Stretching ligaments beyond their normal range may result in a painful or debilitating sprain. That’s because the ligaments can no longer do their job of stabilizing the joint by holding surround bones together. Find out what to do for a sprained wrist.

Causes & Triggers

  • Accident
  • Injury
  • Stretched or torn ligament

Signs & Symptoms

  • Joint instability
  • Pain
  • Reduced or limited wrist movement
  • Swelling

Tips & Treatments

  • Severity of wrist sprains is graded as follows:
    • Mild—Grade I: Stretched ligaments with no or minimal tearing
    • Moderate—Grade II: Partially torn ligament; may require splinting or casting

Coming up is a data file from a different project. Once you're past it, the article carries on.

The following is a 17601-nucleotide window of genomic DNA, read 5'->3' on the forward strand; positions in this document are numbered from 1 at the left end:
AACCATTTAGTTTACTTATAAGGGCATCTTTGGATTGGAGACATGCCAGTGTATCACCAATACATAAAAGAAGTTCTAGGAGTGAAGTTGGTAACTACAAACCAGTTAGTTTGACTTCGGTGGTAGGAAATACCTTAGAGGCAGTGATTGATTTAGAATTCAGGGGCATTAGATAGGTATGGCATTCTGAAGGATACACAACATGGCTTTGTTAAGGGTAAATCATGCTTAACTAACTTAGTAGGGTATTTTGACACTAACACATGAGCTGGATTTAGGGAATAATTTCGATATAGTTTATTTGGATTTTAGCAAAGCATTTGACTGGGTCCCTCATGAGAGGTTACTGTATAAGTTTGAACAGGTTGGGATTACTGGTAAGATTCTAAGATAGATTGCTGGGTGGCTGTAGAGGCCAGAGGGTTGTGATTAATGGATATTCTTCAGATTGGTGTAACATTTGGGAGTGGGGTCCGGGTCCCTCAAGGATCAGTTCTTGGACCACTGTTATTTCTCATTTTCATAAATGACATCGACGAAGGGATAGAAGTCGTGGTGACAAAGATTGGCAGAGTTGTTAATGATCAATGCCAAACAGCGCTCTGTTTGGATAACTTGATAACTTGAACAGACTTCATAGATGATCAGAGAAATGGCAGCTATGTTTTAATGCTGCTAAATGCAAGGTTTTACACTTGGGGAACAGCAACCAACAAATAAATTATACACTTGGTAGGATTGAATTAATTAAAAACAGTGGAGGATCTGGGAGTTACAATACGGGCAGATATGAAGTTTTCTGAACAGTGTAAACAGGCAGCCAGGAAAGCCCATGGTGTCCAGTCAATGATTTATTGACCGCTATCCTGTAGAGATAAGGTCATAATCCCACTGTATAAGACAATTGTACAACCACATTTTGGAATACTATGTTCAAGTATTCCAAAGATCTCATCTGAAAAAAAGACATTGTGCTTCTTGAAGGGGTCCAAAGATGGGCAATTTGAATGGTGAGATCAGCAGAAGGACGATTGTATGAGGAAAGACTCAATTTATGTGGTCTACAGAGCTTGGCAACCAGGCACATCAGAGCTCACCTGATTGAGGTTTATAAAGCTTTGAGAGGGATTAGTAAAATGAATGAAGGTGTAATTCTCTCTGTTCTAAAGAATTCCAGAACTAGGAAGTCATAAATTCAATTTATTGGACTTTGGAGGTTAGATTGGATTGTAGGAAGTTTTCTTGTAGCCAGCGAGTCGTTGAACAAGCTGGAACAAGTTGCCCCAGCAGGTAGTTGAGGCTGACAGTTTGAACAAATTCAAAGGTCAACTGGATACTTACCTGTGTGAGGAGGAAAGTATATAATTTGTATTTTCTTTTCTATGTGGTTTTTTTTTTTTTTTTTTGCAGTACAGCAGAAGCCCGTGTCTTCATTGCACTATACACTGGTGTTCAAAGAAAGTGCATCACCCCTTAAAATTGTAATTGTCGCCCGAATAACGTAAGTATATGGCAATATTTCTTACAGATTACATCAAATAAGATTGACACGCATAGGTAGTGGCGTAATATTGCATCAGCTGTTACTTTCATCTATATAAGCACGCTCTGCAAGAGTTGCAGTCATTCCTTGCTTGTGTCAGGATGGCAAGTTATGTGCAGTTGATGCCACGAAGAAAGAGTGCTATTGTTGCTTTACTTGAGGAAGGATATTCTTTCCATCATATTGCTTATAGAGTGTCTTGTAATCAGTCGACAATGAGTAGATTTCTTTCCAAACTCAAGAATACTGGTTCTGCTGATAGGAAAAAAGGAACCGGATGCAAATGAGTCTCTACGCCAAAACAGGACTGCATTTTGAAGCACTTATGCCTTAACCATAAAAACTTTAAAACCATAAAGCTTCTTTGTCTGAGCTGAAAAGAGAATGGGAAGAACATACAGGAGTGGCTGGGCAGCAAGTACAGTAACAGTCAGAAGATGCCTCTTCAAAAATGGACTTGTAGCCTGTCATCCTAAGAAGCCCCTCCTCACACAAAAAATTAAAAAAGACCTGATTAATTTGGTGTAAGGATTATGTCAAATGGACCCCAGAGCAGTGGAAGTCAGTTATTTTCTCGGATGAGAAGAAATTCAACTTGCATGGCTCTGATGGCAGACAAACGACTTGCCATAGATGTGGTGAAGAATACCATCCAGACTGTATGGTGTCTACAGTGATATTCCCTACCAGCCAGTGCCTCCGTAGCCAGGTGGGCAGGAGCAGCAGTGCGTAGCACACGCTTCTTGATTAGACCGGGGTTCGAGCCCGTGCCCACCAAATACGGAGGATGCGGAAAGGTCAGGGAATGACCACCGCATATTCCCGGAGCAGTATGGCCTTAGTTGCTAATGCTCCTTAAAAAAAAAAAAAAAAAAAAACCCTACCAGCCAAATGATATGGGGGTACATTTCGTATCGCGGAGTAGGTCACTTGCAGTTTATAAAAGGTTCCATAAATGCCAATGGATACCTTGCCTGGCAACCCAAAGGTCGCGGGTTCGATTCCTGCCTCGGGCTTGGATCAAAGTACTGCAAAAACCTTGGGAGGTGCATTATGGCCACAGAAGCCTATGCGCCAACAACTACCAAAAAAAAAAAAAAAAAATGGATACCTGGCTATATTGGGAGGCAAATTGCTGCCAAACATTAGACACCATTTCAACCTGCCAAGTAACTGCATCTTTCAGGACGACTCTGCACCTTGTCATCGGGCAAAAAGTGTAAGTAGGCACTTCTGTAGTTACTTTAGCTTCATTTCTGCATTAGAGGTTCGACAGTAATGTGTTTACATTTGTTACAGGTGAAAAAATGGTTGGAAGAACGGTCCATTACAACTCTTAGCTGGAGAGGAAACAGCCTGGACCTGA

• Severe—Grade III: Fully torn ligament; severe pain; wrist joint feels unstable; may require surgical repair
  • Consult a well-qualified orthopedic specialist for evaluation since improper diagnosis and treatment can lead to joint instability or arthritis.


These lists are not inclusive of all conditions and procedures. In order to obtain a complete and accurate diagnosis, a physician should assess your individual situation. Following diagnosis, your physician will discuss appropriate treatment options with you – both surgical and non-surgical. Schedule an appointment with an Orthopedic ONE physician.